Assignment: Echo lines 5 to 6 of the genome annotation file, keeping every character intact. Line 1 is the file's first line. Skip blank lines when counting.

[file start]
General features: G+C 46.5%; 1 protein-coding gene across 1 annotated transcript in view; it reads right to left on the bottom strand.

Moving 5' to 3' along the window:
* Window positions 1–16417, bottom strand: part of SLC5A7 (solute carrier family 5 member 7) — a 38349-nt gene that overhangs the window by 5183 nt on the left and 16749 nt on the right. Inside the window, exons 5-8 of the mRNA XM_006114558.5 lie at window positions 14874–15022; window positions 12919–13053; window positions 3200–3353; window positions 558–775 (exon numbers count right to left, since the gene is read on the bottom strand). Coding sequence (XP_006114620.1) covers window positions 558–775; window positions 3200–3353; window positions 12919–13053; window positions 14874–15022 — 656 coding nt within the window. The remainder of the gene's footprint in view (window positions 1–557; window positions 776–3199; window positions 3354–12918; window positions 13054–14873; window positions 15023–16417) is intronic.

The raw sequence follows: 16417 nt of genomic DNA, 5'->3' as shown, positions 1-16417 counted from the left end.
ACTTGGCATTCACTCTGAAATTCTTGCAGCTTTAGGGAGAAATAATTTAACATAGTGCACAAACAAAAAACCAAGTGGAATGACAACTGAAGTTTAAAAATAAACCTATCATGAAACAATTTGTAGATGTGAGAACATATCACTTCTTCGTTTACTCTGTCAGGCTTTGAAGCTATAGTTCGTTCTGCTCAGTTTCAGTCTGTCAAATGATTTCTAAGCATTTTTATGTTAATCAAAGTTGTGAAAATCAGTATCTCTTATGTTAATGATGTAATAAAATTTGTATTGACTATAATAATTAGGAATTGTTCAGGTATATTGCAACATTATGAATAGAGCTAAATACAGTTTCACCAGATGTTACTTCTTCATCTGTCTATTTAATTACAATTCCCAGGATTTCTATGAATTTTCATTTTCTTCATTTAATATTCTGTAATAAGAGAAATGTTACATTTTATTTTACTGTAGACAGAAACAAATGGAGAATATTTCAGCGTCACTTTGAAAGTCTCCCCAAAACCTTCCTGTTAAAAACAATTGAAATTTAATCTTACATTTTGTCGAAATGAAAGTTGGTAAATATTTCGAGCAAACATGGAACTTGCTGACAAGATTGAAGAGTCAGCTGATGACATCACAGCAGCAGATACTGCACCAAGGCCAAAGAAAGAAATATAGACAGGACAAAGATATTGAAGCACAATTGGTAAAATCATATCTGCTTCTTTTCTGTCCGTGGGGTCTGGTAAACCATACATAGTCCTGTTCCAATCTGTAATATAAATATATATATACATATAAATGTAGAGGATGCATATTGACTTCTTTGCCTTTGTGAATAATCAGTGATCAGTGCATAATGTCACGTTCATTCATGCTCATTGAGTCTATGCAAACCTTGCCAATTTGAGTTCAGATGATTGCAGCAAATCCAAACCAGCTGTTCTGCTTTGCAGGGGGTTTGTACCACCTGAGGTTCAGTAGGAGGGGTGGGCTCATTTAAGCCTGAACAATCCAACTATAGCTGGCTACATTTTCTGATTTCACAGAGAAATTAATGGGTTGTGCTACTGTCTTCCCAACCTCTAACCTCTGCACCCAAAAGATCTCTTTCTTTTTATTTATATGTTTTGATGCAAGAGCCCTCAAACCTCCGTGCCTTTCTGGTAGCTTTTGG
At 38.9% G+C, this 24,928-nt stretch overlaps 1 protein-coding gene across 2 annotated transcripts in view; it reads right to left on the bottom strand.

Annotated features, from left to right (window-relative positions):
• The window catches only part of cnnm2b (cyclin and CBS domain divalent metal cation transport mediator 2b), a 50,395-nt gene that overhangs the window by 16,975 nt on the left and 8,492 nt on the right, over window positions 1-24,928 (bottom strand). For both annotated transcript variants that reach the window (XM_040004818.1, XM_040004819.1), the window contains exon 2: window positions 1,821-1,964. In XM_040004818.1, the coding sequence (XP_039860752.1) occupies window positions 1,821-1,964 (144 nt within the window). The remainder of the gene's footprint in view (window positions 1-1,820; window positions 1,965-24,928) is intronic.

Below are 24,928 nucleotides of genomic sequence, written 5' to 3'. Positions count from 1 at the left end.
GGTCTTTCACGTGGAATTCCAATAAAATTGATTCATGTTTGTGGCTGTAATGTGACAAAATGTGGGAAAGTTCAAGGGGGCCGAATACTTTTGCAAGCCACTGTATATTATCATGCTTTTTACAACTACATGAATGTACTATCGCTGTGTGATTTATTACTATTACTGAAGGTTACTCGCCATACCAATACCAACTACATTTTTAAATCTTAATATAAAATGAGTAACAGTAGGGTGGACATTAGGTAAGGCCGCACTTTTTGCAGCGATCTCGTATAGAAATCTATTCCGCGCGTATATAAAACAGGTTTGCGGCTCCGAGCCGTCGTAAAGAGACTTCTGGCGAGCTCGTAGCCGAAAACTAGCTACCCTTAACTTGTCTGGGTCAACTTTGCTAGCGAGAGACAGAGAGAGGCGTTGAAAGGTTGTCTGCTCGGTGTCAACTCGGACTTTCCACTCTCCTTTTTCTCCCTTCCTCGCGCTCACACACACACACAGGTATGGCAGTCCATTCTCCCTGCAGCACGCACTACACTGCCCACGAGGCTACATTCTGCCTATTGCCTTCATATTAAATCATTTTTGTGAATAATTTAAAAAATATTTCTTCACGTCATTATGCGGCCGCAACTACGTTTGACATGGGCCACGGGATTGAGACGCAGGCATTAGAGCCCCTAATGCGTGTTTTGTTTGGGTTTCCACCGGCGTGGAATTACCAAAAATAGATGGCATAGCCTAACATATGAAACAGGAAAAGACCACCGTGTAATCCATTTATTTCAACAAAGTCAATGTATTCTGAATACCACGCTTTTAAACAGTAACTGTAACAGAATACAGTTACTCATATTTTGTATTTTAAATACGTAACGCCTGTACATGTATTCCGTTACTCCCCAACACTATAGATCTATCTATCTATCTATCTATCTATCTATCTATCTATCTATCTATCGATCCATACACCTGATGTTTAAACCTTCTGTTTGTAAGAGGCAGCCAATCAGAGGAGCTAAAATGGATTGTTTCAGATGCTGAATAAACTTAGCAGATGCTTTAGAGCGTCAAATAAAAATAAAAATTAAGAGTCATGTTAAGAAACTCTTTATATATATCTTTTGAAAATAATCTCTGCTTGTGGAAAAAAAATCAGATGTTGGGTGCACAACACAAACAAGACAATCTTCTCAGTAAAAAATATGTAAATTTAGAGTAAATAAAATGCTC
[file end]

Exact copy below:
ACTTGGCATTCACTCTGAAATTCTTGCAGCTTTAGGGAGAAATAATTTAACATAGTGCACAAACAAAAAACCAAGTGGAATGACAACTGAAGTTTAAAAATAAACCTATCATGAAACAATTTGTAGATGTGAGAACATATCACTTCTTCGTTTACTCTGTCAGGCTTTGAAGCTATAGTTCGTTCTGCTCAGTTTCAGTCTGTCAAATGATTTCTAAGCATTTTTATGTTAATCAAAGTTGTGAAAATCAGTATCTCTTATGTTAATGATGTAATAAAATTTGTATTGACTATAATAATTAGGAATTGTTCAGGTATATTGCAACATTATGAATAGAGCTAAATACAGTTTCACCAGATGTTACTTCTTCATCTGTCTATTTAATTACAATTCCCAGGATTTCTATGAATTTTCATTTTCTTCATTTAATATTCTGTAATAAGAGAAATGTTACATTTTATTTTACTGTAGACAGAAACAAATGGAGAATATTTCAGCGTCACTTTGAAAGTCTCCCCAAAACCTTCCTGTTAAAAACAATTGAAATTTAATCTTACATTTTGTCGAAATGAAAGTTGGTAAATATTTCGAGCAAACATGGAACTTGCTGACAAGATTGAAGAGTCAGCTGATGACATCACAGCAGCAGATACTGCACCAAGGCCAAAGAAAGAAATATAGACAGGACAAAGATATTGAAGCACAATTGGTAAAATCATATCTGCTTCTTTTCTGTCCGTGGGGTCTGGTAAACCATACATAGTCCTGTTCCAATCTGTAATATAAATATATATATACATATAAATGTAGAGGATGCATATTGACTTCTTTGCCTTTGTGAATAATCAGTGATCAGTGCATAATGTCACGTTCATTCATGCTCATTGAGTCTATGCAAACCTTGCCAATTTGAGTTCAGATGATTGCAGCAAATCCAAACCAGCTGTTCTGCTTTGCAGGGGGTTTGTACCACCTGAGGTTCAGTAGGAGGGGTGGGCTCATTTAAGCCTGAACAATCCAACTATAGCTGGCTACATTTTCTGATTTCACAGAGAAATTAATGGGTTGTGCTACTGTCTTCCCAACCTCTAACCTCTGCACCCAAAAGATCTCTTTCTTTTTATTTATATGTTTTGATGCAAGAGCCCTCAAACCTCCGTGCCTTTCTGGTAGCTTTTGG
At 38.9% G+C, this 24,928-nt stretch overlaps 1 protein-coding gene across 2 annotated transcripts in view; it reads right to left on the bottom strand.